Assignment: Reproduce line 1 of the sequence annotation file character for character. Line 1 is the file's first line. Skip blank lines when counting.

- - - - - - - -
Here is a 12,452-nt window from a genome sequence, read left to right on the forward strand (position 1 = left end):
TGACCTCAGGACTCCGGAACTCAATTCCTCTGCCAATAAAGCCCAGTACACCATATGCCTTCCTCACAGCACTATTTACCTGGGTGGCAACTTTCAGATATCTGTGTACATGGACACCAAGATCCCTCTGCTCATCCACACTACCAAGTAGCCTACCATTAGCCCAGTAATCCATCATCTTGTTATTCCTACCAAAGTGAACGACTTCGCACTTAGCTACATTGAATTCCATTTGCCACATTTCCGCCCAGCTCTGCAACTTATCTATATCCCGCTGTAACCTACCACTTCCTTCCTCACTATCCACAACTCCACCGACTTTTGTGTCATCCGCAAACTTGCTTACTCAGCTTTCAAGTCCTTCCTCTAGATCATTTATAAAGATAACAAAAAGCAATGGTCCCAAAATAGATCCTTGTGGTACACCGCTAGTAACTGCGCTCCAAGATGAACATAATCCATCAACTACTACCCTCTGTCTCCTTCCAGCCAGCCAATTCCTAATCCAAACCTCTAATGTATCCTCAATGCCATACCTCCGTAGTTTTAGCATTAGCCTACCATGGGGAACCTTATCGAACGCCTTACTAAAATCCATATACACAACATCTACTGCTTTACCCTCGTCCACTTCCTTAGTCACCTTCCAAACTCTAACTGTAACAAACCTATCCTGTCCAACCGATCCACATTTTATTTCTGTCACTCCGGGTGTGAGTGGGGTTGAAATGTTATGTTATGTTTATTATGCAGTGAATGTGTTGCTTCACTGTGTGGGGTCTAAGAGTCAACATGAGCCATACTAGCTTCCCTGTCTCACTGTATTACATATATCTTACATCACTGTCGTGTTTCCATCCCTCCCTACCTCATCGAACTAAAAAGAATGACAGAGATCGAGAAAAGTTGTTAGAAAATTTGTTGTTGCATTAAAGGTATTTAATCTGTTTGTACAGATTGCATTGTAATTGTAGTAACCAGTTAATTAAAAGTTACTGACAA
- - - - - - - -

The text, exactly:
Here is a 12,452-nt window from a genome sequence, read left to right on the forward strand (position 1 = left end):